Moving to the bottom of the board, aside from the SATA ports, we get power/reset buttons on the right side along with a big red knob. This is a rotating switch with 8 points that manages the system level overclock. In previous generations from MSI we had the single button OC Genie, well it is now upgraded to eight different options, all of which are in the BIOS and we’ll go through them then. Beside all these buttons is a BIOS select switch, a SLOW jumper for LN2 users wanting to boot into a slow mode, and a header for the LEDs in the chipset heatsink (see below).
Moving to the bottom left of the board and we get two USB 2.0 headers, an LED power header for an LED strip, and then eventually the front panel header. I’m surprised the front panel header is this far along, meaning that system builds will require long front panel leads and sufficient space to make sure they are hidden if you want an aesthetic build from this motherboard. Aside from these, there is a LED control header that controls color, that final 4-pin fan header, and the audio header. There is also a LED connection here for the LEDs in the audio cover.
For the PCIe slots, MSI has gone with a layout conducive to three large PCIe devices, allowing for three dual-slot GPUs. That being said, all four of the shielded slots are powered by the CPU, giving up to four-way GPU when different sized coolers (or liquid cooling) are used. As a result users can go from x16/x16/x0/x8 to x8/x16/x8/x8 as required. In between all these are two PCIe 3.0 x1 slots for additional cards such as Wi-Fi, although PCI_E6 shares bandwidth with the U.2/M.2 arrangement, making it invalid when either of those two slots are in use.
The audio package is an enhanced Realtek ALC1150 audio solution, which is commonplace on motherboards of this price. This means, along with other upgrades, we get PCB separation of analog and digital signals, filter caps, an EM shield over the codec, extra plating on the audio jacks, and in this case, an extended shield over the audio section to assist with the aesthetic. This section also lights up as well. The audio solution makes use of the Nahimic software package, which we will go into in the software section.
On the rear panel, from left to right, we have a combination PS/2 port, two USB 2.0 ports, a BIOS reset button, four USB 3.0 ports in red (from a VIA VL805 USB 3.0 hub), the Intel I218-V network port, two more USB 2.0 ports, a USB 3.1-A port, a USB 3.1-C port (both from an ASMedia ASM1142 controller), and audio jacks with SPDIF output.
This board has 3-4 LED zones to control, from the audio, rear panel, main chipset, and power delivery. As we’ll explain later, there are a number of different ways to set the colors to take advantage of the RGB nature of the LED configuration.
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ddriver - Monday, February 6, 2017 - linkGreat more rainbows, cuz nothing spells "pro" like rainbows do. IMO people already know that RGB LEDs implies they can change color, so rainbows aren't really necessary, unless trying to appeal to a specific and fairly narrow market niche.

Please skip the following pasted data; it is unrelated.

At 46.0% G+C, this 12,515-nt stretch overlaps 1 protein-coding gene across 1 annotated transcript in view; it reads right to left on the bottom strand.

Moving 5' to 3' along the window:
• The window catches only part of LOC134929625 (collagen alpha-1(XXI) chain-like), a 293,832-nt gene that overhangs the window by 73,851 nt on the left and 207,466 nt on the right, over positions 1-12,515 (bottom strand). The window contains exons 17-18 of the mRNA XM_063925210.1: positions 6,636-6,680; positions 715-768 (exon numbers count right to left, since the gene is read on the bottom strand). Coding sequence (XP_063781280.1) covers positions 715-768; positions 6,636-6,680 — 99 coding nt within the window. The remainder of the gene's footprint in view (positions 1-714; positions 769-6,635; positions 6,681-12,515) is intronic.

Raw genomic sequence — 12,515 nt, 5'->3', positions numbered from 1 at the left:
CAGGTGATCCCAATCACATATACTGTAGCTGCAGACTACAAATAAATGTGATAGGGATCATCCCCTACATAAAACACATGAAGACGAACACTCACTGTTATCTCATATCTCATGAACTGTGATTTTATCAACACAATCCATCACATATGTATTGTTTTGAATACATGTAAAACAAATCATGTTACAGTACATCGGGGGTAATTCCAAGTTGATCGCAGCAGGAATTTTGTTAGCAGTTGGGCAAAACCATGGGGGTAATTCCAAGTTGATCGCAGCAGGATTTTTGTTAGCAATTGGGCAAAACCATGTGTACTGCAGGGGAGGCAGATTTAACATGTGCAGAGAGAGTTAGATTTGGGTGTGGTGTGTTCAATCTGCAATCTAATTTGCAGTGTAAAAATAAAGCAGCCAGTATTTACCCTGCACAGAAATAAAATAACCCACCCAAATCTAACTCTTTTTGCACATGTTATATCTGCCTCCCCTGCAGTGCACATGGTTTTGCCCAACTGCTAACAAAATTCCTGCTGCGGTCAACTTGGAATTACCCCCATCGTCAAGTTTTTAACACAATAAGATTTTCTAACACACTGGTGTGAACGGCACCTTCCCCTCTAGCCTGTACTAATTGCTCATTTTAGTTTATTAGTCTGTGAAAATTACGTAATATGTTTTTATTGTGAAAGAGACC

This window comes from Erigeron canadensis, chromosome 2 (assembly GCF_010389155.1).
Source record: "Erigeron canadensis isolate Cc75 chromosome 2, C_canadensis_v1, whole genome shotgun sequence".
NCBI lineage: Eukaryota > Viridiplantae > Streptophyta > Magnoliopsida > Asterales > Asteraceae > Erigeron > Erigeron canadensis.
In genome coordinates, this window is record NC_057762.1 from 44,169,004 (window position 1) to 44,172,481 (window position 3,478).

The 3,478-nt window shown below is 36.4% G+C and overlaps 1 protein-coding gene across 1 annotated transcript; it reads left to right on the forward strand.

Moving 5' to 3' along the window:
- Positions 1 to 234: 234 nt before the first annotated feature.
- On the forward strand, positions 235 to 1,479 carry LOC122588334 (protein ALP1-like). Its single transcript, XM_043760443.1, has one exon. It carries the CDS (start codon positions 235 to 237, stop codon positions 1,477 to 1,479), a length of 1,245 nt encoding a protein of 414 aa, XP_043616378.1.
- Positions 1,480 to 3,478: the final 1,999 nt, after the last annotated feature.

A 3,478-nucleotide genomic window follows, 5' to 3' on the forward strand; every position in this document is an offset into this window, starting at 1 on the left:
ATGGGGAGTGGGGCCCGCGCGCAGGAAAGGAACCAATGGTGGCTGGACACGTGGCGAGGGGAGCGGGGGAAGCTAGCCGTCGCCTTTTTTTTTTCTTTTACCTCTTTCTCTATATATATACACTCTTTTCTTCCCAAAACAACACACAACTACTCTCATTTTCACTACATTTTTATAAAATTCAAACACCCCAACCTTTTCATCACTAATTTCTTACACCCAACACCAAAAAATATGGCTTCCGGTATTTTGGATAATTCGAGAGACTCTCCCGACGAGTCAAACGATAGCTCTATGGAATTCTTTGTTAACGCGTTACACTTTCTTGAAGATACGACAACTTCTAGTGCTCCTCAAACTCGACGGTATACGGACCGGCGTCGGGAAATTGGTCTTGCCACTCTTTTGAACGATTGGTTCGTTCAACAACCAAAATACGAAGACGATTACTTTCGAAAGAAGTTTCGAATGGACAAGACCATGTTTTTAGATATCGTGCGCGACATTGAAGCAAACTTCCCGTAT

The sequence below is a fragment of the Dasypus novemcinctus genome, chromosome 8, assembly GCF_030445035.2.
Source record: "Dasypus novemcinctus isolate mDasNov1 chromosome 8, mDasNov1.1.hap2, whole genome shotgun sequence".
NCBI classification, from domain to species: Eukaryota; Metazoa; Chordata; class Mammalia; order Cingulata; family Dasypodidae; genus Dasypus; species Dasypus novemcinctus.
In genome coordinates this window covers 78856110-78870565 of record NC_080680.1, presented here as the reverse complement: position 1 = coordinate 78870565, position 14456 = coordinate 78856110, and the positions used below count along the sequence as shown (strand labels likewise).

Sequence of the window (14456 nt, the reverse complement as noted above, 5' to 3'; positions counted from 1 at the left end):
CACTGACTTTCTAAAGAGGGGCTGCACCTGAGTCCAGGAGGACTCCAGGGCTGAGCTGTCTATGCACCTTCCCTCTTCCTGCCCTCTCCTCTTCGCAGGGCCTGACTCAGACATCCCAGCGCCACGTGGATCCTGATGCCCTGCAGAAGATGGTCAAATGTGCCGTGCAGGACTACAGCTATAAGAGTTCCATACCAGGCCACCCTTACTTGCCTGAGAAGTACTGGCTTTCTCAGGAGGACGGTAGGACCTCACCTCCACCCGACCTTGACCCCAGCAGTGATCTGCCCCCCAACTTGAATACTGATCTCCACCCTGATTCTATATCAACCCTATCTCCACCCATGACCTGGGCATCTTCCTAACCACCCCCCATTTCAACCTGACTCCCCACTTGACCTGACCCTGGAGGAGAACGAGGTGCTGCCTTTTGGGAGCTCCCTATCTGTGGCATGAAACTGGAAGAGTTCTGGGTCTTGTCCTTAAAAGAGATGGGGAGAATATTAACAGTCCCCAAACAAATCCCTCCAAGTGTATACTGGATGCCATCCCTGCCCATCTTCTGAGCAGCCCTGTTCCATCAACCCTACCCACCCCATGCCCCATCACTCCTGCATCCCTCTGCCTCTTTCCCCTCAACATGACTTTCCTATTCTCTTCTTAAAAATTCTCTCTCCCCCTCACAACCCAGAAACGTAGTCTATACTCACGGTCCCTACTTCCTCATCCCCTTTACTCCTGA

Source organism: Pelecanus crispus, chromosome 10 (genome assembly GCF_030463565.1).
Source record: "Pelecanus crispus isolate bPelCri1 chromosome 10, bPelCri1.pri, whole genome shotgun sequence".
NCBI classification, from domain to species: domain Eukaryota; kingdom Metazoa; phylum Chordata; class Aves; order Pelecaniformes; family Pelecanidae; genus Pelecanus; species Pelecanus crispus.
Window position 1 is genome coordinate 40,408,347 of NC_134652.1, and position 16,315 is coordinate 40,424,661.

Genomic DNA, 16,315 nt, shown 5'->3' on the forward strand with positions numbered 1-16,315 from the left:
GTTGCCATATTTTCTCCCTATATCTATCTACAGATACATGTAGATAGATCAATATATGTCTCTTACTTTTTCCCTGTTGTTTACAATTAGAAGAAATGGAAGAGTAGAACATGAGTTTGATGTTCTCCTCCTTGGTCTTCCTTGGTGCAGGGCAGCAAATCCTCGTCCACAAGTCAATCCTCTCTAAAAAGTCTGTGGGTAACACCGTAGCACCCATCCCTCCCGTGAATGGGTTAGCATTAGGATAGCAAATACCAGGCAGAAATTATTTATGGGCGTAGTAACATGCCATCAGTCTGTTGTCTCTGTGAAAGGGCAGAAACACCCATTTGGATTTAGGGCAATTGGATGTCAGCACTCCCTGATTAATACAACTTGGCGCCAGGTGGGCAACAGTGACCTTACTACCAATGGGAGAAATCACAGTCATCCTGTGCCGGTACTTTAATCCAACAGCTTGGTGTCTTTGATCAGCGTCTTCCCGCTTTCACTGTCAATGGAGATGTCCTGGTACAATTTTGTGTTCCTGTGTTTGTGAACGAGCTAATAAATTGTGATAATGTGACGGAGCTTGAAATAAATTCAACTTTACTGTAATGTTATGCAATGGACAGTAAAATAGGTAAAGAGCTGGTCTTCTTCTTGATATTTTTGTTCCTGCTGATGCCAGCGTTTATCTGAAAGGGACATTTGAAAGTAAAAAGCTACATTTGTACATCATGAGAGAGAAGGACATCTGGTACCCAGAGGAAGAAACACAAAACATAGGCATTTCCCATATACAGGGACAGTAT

tarqsharq - Monday, February 6, 2017 - linkAre you guys looking to update your review GPU?
A GTX980 is seriously falling behind the times and will bottleneck a CPU in many titles even at 1080p.
TEAMSWITCHER - Monday, February 6, 2017 - linkIf a GTX 980 is a bottleneck for 1080p gaming, then I'm officially done with the PC Gaming Industry ... forever. Have fun playing games that look pretty and run crappy.
TheinsanegamerN - Wednesday, February 8, 2017 - linkOh no! a 2014 GPU is a bottleneck in the newest games in 2017?!? WHO WOUDDA THUNK?!?
The 980 is a good gaming chip, but for benchmarks like this, it's been long known that there are better parts for the job. 980ti/1070 should be the minimum.
close - Monday, February 6, 2017 - linkSince the gaming PC is the only area where PC sales aren't slumping that niche might not be so small. You'd be amazed how many people dream of having a gaming system with the typical gaudy computer case, mandatory transparent side-panel, as many LEDs splashed around in every little component, the RGB-er the merrier, hopefully any kind of custom watercooling loop to show fluorescent tubing on top of everything else.
It even says "Gaming Pro", not "Pro".
Ian, are you sure about the $0.002 per HDMI connector thingy?
ddriver - Monday, February 6, 2017 - linkI meant leprechauns doh :D
80-wattHamster - Tuesday, February 7, 2017 - linkIt's probably not far off. When you get to quantities in the tens of thousands and up, stuff like that gets CHEAP. It's not $0.002 in final cost; production time and resources aren't free. Having an HDMI connector vs. not probably ends up being a difference of $0.10 (+/- $0.05). Folks that know electronics manufacturing better than I, please correct.
Murloc - Thursday, February 9, 2017 - linkddriver wasn't complaining about the RGB LEDs, but rather that to advertise them they put them in a rainbow configuration, he thinks that it should be obvious and so they shouldn't do it, unless they were trying to attract people who like rainbows.
I don't agree with him, rainbow advertising material makes it clear that the LEDs are INDEPENDENTLY controlled.
Flunk - Monday, February 6, 2017 - linkI don't think I agree with you. I'd say the best feature of customizable RGB lighting is that you can turn it off or just pick a suitable colour scheme. That way it doesn't matter what you want, the board will still appeal. I'm not big for the gaudy crap (I once bought an Alienware m14x R2 because of the massive discount and ran it with only the keyboard lights on an set to white the whole time), but it doesn't really bother me if the LEDs are there as long as I can turn it off. The reason you're seeing these everywhere is that they don't add very much cost to the bill of materials.
ddriver - Monday, February 6, 2017 - linkI don't think you got my point. I don't have a problem with customizable RGB LEDs, I was just pointing out that the rainbow showcasing really ruins the "pro" looks of the product.